As in country orientation comes to a close, I suppose it’s time to give an update. We spent a week in Tepoztlan taking Spanish classes in what I’d call small town paradise. We’ve hiked to pyramids, swam in waterfalls, visited many old Catholic churches, stayed with sweet Catholic sisters/nuns, and seen some beautiful vistas. We’ve played games with kids, played soccer with migrants en route via trains to the US, gotten lost on weird muddy back roads (thanks Google maps for pulling through every time), tried out dry toilets, learned about ahead of the curve work with people with differing capacities (special needs), and listened to stories of refugees in DF. We’ve laughed together, cried together, sang 90s songs stacked tight in the van together, and been shocked into silence together.
My 9 other YAGM compañerxs and I visited all the work sites we’ll be spending ours years at throughout the central Mexico region. I’m incredibly proud to be a part of this group and program after seeing all the diverse and worthwhile places we’re spending our time at. Here’s a quick rundown of them all by place.
- Mexico City, aka DF: Grace will be working at a refugee house and a longer term migrant shelter filled with wonderful, welcoming people. Gracia will be at a community youth org and an ecumenical studies center (an org that supports ecumenical relationships in religious, cultural, and political contexts). Mel will be making food at a subsidized community food place, hanging out with elderly women, and working at a women’s domestic violence shelter.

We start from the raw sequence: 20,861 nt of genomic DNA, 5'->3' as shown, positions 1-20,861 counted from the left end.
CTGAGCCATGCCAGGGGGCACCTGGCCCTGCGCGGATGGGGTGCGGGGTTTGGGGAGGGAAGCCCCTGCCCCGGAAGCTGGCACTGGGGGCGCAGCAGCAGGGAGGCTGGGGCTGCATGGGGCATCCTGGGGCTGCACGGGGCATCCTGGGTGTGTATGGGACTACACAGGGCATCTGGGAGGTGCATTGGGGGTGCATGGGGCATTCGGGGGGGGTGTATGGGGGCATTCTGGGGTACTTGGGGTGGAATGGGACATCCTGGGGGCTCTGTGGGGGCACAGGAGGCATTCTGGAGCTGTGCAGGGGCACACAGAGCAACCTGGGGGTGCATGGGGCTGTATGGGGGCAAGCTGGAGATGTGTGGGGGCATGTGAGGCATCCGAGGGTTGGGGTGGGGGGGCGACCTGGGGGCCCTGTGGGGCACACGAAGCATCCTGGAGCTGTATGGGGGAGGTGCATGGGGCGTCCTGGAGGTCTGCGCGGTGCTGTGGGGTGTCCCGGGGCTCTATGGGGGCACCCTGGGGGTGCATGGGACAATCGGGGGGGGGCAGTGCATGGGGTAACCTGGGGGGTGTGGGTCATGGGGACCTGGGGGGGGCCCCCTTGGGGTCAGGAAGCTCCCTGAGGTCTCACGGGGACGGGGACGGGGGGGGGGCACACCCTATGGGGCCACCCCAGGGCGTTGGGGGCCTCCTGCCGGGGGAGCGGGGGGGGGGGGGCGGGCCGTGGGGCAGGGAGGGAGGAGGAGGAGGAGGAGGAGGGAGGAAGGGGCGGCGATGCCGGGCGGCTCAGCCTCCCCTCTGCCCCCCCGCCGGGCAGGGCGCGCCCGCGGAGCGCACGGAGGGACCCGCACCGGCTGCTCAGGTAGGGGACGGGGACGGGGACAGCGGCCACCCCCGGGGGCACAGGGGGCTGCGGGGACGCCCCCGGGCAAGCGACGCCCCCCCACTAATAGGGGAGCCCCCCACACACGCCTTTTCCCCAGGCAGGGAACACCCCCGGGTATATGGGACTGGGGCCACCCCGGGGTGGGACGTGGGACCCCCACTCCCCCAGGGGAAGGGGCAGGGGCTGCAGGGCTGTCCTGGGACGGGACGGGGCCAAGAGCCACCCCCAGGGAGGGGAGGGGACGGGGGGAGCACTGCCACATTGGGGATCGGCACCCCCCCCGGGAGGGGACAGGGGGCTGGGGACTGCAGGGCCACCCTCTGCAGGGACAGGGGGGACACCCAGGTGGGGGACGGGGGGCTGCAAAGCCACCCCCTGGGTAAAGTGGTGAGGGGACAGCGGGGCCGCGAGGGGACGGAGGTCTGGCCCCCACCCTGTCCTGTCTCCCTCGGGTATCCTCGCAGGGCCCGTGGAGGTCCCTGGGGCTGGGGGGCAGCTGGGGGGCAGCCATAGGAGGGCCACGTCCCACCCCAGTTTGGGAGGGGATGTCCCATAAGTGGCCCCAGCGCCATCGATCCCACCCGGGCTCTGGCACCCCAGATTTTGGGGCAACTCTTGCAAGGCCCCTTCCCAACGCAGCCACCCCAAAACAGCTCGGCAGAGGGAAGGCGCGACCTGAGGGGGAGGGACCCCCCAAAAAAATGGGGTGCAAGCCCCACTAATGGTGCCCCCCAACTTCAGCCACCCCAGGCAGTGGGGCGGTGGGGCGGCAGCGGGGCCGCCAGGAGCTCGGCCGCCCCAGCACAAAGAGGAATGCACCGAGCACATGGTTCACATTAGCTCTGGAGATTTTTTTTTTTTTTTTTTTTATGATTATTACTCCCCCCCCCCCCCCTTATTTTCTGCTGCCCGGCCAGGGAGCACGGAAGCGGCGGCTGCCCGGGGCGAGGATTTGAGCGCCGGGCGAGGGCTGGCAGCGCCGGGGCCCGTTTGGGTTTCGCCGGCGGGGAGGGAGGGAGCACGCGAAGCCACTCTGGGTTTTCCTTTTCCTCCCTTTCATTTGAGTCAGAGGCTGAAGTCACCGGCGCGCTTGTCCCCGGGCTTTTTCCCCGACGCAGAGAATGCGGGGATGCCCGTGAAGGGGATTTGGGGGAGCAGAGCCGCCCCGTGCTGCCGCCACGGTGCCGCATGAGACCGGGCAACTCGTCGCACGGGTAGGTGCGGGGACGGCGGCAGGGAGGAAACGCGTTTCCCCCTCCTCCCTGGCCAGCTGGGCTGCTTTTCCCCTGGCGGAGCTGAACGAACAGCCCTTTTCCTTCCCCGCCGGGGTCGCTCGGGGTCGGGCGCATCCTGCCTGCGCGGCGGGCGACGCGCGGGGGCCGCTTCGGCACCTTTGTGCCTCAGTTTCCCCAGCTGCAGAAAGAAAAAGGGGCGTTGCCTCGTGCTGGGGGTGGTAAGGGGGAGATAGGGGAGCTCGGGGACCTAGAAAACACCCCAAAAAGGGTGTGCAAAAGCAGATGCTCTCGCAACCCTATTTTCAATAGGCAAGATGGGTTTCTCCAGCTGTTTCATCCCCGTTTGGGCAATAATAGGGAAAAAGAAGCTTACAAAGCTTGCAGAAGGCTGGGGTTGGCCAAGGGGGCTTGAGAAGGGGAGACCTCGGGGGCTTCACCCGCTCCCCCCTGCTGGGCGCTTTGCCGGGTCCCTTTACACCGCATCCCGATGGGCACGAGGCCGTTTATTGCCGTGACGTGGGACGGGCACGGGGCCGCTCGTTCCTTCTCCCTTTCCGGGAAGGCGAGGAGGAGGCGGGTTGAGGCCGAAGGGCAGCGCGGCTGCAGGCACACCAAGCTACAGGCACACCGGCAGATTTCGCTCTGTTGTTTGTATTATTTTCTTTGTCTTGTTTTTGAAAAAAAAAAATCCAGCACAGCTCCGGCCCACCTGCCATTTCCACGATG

- Tepoztlan: Catherine is working with a community youth organization while Justin is getting down with ecological sanitation systems (dry toilets, purifying rain water, etc.).
- Puebla: Becca is going to do awesome work teaching and working with people of different capacities. And I quote from the director, translated, “The only disability they have is the one society puts on them.” Preach.
- Cuetzalan: Off in the rolling hills of Central Mexico, Hannah is going to be working with an indigenous town at their library, teaching, reading to the kiddos, learning their indigenous language, and frolicking on her beautiful mountain top.
- Apizaco: Next to the train route up to the US border, Josh will be working at a temporary migrant shelter. Josh is an incredible fit here with his humor, positive attitude, and servant heart.
- Tlaxco: Using the dry toilets from Justin’s site, digging in the dirt to keep up the garden, and hiking every Friday, Alyssa will be working with an ecological focused primary school.
Know I’m doing well and enjoying being here. I’m excited to move in to my host family on Tuesday, Mexico’s independence day! It’ll be sad to leave the group, we’ve bonded well these last couple of weeks. But that’s not why we’re here. I hope to bring you stories soon demonstrating how these last couple weeks have been energizing, sobering, hope-filled, educational, and challenging. My ideas about Mexico are already changing.
Peace to you all!